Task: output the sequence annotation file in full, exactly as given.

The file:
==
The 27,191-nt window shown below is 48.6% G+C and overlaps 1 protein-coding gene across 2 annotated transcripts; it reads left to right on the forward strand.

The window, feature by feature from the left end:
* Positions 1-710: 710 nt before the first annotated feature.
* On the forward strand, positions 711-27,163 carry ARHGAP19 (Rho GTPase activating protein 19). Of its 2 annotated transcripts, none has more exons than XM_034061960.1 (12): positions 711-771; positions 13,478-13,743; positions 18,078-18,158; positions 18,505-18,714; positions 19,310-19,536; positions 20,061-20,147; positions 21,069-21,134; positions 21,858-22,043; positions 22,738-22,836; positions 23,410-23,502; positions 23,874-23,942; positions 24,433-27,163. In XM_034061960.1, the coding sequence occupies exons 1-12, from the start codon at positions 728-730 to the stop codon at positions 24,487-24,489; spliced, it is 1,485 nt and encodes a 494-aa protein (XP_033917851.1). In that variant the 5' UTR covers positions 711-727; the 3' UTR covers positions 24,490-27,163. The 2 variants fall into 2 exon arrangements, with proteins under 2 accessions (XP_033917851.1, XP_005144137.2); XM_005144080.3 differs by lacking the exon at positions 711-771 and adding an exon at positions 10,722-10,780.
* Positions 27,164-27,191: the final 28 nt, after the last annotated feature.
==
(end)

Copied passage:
The 27,191-nt window shown below is 48.6% G+C and overlaps 1 protein-coding gene across 2 annotated transcripts; it reads left to right on the forward strand.

The window, feature by feature from the left end:
* Positions 1-710: 710 nt before the first annotated feature.
* On the forward strand, positions 711-27,163 carry ARHGAP19 (Rho GTPase activating protein 19). Of its 2 annotated transcripts, none has more exons than XM_034061960.1 (12): positions 711-771; positions 13,478-13,743; positions 18,078-18,158; positions 18,505-18,714; positions 19,310-19,536; positions 20,061-20,147; positions 21,069-21,134; positions 21,858-22,043; positions 22,738-22,836; positions 23,410-23,502; positions 23,874-23,942; positions 24,433-27,163. In XM_034061960.1, the coding sequence occupies exons 1-12, from the start codon at positions 728-730 to the stop codon at positions 24,487-24,489; spliced, it is 1,485 nt and encodes a 494-aa protein (XP_033917851.1). In that variant the 5' UTR covers positions 711-727; the 3' UTR covers positions 24,490-27,163. The 2 variants fall into 2 exon arrangements, with proteins under 2 accessions (XP_033917851.1, XP_005144137.2); XM_005144080.3 differs by lacking the exon at positions 711-771 and adding an exon at positions 10,722-10,780.
* Positions 27,164-27,191: the final 28 nt, after the last annotated feature.